The mould of Christendom has been largely shaped by its form of leadership. Traditionally this has been hierarchical in nature. The bishop is set at the top of the pyramid, the priest and then deacon below. The base is formed by lay people. Though it is often claimed that such a church is ‘diaconal’, in practice a hierarchical form of leadership negates this.
I believe that in the case of the diaconal church, the image of the pyramid should be replaced by that of a circle. In relation to that circle, lay people form the circumference, or outer ring, as they are the church’s primary resource for its mission of kingdom community building in the wider world.
Working inwards, there are three other rings. These represent the commissioned leadership of the diaconal church. What is officially called the full-time (or permanent) diaconate forms the first ring encountered. An important form of leadership in the early life of the Christendom church thereafter neglected, ‘a renewed diaconate’ is gradually being re-instated across many denominations. However, rather than being simply an assistant to the priest, and undertaking a mainly liturgical and pastoral role, within the diaconal church the deacon takes on the responsibilities of a ‘mission enabler’ and becomes a member of an order of mission. His or her task becomes that of educating and equipping lay people for their task of kingdom community building in society and world. Where deacons are also part of a religious order, as in the case of the British Methodist Church, the role of mission enabler receives even greater impetus and support.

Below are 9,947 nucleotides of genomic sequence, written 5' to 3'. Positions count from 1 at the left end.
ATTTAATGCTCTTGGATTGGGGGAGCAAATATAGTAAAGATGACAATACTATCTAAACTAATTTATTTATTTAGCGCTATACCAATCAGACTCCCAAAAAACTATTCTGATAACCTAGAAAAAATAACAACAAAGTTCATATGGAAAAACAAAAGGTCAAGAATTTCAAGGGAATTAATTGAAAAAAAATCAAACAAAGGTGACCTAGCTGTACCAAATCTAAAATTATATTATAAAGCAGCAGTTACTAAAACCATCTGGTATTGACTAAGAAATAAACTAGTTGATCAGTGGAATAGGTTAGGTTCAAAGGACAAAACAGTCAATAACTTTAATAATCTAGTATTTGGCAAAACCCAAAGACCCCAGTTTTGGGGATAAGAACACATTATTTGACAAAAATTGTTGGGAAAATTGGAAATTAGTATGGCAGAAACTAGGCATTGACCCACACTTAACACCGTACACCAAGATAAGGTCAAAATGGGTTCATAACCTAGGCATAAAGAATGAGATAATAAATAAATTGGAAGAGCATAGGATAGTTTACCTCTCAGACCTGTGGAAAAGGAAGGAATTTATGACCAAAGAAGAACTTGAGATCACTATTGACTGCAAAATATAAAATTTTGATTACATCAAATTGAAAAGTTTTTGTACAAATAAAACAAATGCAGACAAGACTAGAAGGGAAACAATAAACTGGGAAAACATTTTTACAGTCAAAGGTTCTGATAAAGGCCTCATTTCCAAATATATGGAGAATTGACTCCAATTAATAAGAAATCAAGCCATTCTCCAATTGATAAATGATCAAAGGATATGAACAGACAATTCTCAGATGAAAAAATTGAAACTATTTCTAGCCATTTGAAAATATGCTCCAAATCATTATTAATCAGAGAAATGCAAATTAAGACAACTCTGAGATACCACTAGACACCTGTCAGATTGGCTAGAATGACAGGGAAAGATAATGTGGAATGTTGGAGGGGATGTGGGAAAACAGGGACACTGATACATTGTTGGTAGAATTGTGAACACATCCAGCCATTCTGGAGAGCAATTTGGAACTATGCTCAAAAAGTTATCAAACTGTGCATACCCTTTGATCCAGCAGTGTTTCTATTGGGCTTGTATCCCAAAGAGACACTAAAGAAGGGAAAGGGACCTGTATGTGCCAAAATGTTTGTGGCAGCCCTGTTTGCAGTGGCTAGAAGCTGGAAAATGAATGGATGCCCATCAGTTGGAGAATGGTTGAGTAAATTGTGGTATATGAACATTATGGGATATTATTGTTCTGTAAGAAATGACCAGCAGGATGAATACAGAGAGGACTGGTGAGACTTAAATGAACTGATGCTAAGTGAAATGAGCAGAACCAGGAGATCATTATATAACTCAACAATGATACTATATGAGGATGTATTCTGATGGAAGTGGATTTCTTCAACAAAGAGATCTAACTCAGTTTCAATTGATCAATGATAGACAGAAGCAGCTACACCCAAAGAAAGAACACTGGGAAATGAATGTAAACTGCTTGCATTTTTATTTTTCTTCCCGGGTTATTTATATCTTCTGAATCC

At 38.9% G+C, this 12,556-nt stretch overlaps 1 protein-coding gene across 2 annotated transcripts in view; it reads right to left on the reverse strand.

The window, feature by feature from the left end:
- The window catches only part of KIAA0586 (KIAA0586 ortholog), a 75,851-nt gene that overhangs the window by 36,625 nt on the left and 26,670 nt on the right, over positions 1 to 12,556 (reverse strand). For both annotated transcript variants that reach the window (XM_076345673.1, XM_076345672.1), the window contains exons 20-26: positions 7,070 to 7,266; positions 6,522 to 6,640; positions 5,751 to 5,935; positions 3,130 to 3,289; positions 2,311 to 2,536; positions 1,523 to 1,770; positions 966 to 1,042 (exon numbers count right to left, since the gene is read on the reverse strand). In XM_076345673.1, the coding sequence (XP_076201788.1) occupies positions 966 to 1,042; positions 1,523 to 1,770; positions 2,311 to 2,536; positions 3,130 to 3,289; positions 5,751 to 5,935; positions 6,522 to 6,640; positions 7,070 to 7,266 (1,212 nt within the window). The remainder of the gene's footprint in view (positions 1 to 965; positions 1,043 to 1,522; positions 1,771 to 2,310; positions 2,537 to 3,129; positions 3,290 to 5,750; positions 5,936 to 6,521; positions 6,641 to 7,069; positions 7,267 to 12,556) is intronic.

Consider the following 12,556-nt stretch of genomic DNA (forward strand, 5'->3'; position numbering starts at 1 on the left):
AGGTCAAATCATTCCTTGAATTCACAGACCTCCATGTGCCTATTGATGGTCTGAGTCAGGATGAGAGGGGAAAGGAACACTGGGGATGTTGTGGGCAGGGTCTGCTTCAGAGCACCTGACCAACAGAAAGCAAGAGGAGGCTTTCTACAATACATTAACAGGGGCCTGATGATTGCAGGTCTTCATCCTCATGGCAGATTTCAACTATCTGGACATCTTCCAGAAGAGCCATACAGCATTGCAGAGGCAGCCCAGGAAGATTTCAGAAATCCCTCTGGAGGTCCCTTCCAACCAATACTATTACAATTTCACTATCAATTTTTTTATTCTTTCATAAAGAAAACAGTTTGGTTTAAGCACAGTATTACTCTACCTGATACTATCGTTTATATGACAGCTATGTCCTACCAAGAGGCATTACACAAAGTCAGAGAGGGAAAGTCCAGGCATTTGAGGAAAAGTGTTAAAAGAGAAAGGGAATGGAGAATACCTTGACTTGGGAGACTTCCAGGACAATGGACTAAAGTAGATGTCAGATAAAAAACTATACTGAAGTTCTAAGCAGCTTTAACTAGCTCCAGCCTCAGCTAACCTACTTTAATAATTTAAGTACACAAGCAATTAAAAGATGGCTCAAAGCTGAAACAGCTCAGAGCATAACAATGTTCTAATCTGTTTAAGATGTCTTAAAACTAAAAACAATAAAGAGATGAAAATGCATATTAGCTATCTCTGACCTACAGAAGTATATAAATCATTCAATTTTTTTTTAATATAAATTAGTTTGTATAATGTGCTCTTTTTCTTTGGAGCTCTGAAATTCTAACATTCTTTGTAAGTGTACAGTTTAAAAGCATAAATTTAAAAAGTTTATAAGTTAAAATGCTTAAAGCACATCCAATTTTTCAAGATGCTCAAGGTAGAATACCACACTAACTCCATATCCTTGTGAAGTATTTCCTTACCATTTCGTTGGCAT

The priesthood forms the next ring in. The priest is the custodian of the historic resources of the church. In the diaconal church, priests form an order of continuity. As such, the role of the priest (presbyter) is concerned with enabling the gathered church to reflect more fully the gifts of the kingdom community – life, liberation, love and learning. Thus the priest (presbyter) animates the gathered church to exemplify what it means to be a kingdom community which nurtures and educates its members to become kingdom community builders in the world. At the same time, the priesthood carries the responsibility for ‘planting’ new forms, or ‘fresh expressions’ of gathered church. These too become symbols of continuity and a mission resource for the laity.
Within the diaconal church, deacon and priest (presbyter) have equal status.
The bishop ‘stands’ at the centre of the circle. His or her responsibility is the support, encouragement and training of deacons and priests, and the overall ‘management’ and resourcing of the circle as a whole. The bishop connects all other rings, and acts as a focus for the unity and cohesion of the whole.
All these roles are forms of servant leadership and operate in close co-operation.